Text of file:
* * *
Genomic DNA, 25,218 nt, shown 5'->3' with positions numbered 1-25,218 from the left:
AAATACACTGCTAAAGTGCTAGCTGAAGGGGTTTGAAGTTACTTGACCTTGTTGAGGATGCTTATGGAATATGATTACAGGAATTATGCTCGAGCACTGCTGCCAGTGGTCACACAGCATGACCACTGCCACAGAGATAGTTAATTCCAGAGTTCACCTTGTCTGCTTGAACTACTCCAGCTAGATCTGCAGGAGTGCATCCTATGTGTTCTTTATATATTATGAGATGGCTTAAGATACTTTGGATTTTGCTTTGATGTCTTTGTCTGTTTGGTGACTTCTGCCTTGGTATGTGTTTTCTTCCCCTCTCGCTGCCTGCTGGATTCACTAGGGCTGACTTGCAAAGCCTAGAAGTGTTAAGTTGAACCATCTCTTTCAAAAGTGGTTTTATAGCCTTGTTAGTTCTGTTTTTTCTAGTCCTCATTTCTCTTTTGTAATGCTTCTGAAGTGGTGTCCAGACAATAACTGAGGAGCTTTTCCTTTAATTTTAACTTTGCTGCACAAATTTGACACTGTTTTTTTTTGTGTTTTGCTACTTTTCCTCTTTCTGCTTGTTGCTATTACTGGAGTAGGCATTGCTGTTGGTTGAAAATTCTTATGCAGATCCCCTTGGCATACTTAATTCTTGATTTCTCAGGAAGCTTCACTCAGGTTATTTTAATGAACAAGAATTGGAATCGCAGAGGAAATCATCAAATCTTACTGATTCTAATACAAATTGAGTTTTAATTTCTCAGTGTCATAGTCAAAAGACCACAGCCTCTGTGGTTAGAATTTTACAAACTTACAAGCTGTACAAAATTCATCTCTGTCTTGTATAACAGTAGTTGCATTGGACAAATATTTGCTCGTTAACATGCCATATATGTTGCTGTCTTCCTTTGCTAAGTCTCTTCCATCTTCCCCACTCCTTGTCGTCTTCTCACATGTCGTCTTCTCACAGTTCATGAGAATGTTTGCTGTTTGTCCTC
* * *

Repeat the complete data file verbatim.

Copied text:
Genomic DNA, 25,218 nt, shown 5'->3' with positions numbered 1-25,218 from the left:
AAATACACTGCTAAAGTGCTAGCTGAAGGGGTTTGAAGTTACTTGACCTTGTTGAGGATGCTTATGGAATATGATTACAGGAATTATGCTCGAGCACTGCTGCCAGTGGTCACACAGCATGACCACTGCCACAGAGATAGTTAATTCCAGAGTTCACCTTGTCTGCTTGAACTACTCCAGCTAGATCTGCAGGAGTGCATCCTATGTGTTCTTTATATATTATGAGATGGCTTAAGATACTTTGGATTTTGCTTTGATGTCTTTGTCTGTTTGGTGACTTCTGCCTTGGTATGTGTTTTCTTCCCCTCTCGCTGCCTGCTGGATTCACTAGGGCTGACTTGCAAAGCCTAGAAGTGTTAAGTTGAACCATCTCTTTCAAAAGTGGTTTTATAGCCTTGTTAGTTCTGTTTTTTCTAGTCCTCATTTCTCTTTTGTAATGCTTCTGAAGTGGTGTCCAGACAATAACTGAGGAGCTTTTCCTTTAATTTTAACTTTGCTGCACAAATTTGACACTGTTTTTTTTTGTGTTTTGCTACTTTTCCTCTTTCTGCTTGTTGCTATTACTGGAGTAGGCATTGCTGTTGGTTGAAAATTCTTATGCAGATCCCCTTGGCATACTTAATTCTTGATTTCTCAGGAAGCTTCACTCAGGTTATTTTAATGAACAAGAATTGGAATCGCAGAGGAAATCATCAAATCTTACTGATTCTAATACAAATTGAGTTTTAATTTCTCAGTGTCATAGTCAAAAGACCACAGCCTCTGTGGTTAGAATTTTACAAACTTACAAGCTGTACAAAATTCATCTCTGTCTTGTATAACAGTAGTTGCATTGGACAAATATTTGCTCGTTAACATGCCATATATGTTGCTGTCTTCCTTTGCTAAGTCTCTTCCATCTTCCCCACTCCTTGTCGTCTTCTCACATGTCGTCTTCTCACAGTTCATGAGAATGTTTGCTGTTTGTCCTC